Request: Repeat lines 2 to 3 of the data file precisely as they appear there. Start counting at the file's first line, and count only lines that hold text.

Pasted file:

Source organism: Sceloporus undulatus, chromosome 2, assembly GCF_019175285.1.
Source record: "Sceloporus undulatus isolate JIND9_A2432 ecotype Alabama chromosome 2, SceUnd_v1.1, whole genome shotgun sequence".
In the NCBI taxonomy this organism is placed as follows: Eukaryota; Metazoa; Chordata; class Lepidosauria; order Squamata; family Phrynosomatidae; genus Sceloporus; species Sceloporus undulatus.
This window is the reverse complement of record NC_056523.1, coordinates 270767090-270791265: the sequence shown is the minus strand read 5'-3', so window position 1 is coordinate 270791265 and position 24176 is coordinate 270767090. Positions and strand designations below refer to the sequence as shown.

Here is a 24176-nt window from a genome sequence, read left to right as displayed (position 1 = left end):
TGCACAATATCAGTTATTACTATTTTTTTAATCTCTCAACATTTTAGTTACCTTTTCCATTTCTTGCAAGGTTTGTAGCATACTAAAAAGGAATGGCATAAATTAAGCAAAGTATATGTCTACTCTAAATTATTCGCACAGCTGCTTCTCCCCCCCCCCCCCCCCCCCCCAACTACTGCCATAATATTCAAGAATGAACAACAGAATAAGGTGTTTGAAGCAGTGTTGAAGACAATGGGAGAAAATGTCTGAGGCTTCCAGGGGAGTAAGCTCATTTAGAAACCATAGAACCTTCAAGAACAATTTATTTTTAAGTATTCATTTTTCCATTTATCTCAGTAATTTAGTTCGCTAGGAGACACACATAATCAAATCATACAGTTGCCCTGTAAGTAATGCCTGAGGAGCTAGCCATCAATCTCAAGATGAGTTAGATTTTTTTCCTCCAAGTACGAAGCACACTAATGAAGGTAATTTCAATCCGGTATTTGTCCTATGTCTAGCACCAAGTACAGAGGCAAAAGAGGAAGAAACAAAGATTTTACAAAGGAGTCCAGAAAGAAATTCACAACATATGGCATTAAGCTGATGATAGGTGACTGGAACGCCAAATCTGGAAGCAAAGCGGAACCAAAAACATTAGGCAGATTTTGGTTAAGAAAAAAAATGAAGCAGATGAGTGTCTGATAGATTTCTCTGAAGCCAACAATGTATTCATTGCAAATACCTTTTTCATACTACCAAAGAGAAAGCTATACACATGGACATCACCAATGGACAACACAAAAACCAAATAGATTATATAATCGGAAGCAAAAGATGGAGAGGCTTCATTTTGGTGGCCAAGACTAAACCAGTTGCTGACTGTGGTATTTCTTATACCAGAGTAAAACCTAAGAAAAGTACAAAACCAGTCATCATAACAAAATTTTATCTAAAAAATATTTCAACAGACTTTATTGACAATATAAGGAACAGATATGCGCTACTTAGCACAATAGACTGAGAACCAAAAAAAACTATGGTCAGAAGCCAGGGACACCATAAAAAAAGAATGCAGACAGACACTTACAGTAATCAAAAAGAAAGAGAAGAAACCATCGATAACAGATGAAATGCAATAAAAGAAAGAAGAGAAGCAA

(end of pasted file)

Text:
Source record: "Sceloporus undulatus isolate JIND9_A2432 ecotype Alabama chromosome 2, SceUnd_v1.1, whole genome shotgun sequence".
In the NCBI taxonomy this organism is placed as follows: Eukaryota; Metazoa; Chordata; class Lepidosauria; order Squamata; family Phrynosomatidae; genus Sceloporus; species Sceloporus undulatus.